Nick Santos
Mar 19, 2016 · 2 min read

I’m curious about how you see these cultural issues getting resolved. There are two problems with the echochambers you mention — first, there are echochambers that won’t hire people outside their bubble, and second are the echochambers that will, but that aren’t inclusive enough environments to make people outside their bubble want to stick around. This latter type is what I hear you saying StackOverflow is— it’s an open community, but it makes most women not want to be in it.

But I also believe in the power that being visible has on changing those perceptions — all of the men in the industry, myself included, need to see women in the industry to change those subtle predispositions that creep in when we don’t see women in the industry. If women feel unwelcome on a platform that is otherwise a great way to subtly show that tech is/can be diverse, then these gender perceptions snowball. There are certainly plenty of other places that women are visible in tech, and are drawing attention, but I worry when I hear about women leaving en masse a site that’s perceived as a centerpiece of the tech community. Maybe part of the answer is changing the perception that it actually represents the tech community, but I really do also think it’s a malleable community and can change and that having women appear in numbers on StackOverflow would be a really great thing for tech — better answers with more diverse perspectives and solutions and the huge benefit of the men in the industry seeing women in the field and young women getting into the industry feeling like it’s a place they belong.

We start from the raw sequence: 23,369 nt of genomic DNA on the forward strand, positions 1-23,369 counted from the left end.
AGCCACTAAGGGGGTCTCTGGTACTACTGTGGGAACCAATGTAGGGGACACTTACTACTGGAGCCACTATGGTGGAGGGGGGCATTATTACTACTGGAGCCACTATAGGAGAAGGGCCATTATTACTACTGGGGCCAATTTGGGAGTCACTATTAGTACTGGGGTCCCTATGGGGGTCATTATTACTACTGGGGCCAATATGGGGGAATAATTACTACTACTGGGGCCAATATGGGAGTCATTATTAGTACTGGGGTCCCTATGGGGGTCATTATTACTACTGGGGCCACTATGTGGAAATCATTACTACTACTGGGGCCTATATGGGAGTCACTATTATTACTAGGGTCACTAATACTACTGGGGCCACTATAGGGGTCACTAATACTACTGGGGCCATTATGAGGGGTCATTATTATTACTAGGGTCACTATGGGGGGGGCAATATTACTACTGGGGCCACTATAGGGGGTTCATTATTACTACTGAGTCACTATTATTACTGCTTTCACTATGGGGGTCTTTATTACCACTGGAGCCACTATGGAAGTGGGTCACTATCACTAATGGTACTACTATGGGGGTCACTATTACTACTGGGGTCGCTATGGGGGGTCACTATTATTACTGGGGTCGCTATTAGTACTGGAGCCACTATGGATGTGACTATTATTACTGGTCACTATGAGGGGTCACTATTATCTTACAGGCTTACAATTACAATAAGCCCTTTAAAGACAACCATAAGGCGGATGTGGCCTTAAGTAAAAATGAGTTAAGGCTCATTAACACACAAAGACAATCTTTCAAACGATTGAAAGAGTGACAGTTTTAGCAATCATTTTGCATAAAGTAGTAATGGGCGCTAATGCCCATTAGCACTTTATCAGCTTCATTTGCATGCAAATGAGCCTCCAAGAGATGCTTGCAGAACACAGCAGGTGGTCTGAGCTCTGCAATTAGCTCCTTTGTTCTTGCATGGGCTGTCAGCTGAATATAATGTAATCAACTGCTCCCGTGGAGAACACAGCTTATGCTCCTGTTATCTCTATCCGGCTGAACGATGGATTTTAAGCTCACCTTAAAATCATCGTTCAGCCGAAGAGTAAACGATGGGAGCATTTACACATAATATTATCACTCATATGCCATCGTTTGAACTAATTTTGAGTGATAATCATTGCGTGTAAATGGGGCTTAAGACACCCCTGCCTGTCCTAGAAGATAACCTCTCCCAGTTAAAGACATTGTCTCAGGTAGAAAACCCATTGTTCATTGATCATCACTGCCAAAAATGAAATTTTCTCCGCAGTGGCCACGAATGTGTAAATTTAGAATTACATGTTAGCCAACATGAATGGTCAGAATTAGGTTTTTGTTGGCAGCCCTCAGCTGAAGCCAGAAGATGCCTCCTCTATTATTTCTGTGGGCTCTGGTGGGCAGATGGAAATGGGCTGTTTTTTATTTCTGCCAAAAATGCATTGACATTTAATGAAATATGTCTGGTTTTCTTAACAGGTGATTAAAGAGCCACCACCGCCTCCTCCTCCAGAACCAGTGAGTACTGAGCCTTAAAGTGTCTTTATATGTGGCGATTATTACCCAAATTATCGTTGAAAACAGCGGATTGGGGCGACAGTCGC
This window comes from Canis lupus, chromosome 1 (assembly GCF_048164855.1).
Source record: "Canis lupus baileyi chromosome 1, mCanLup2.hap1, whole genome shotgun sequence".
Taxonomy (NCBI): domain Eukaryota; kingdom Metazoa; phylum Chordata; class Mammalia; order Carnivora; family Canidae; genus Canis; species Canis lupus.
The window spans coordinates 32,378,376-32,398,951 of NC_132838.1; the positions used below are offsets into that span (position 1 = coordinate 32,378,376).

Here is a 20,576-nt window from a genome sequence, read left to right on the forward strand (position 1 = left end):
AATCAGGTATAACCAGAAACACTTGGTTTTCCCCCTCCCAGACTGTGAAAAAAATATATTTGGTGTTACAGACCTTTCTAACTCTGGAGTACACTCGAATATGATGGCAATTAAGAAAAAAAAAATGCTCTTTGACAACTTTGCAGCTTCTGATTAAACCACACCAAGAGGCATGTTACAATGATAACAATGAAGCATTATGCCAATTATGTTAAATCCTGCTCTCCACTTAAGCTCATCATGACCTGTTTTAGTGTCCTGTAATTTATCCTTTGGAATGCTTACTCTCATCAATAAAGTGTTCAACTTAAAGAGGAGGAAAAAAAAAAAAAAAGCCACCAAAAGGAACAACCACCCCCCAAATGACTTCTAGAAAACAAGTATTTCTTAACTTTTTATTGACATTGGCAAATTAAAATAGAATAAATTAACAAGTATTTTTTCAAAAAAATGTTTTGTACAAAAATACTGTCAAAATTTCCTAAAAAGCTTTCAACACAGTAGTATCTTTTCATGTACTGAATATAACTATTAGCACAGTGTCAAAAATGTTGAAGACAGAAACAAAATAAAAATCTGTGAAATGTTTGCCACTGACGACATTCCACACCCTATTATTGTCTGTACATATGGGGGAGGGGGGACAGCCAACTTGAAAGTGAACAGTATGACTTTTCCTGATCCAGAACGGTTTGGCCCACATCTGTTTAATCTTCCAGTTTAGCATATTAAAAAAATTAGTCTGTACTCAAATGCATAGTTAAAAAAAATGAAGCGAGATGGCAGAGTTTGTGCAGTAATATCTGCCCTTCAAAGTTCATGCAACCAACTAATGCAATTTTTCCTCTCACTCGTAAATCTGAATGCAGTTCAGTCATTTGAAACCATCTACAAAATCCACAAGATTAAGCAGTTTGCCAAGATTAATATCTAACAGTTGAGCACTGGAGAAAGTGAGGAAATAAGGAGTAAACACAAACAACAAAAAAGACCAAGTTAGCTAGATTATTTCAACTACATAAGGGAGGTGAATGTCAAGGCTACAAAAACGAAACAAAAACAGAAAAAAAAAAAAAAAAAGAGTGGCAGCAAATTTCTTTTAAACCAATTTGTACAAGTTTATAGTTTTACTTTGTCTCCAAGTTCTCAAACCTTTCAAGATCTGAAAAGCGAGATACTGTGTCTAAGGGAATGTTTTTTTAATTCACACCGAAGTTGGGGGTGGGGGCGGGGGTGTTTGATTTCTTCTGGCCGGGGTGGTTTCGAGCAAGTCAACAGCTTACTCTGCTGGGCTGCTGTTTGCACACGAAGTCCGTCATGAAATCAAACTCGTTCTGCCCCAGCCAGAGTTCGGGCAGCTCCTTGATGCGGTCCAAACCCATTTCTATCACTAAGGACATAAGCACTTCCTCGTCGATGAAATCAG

All that said, I’m not the best ambassador for that message and understand that few individuals want to be the first to carry that weight. I abandoned ServerFault for some of the same hostile community reasons you mention — and I don’t have the additional pressures that women in the workforce and in tech in particular frequently have. So I get that suggesting that women not abandon the site is an easy thing to say, but maybe not to ultimately do.

I guess I’m not sure what I’m asking your input on here, except that I’m interested in what you see as a beneficial path forward for communities like SO and the other ways that women can be visible in tech and enjoy it at the same time. I feel like women leaving that community even more would be the worst outcome, but I’m probably also missing large pieces of this. Thanks

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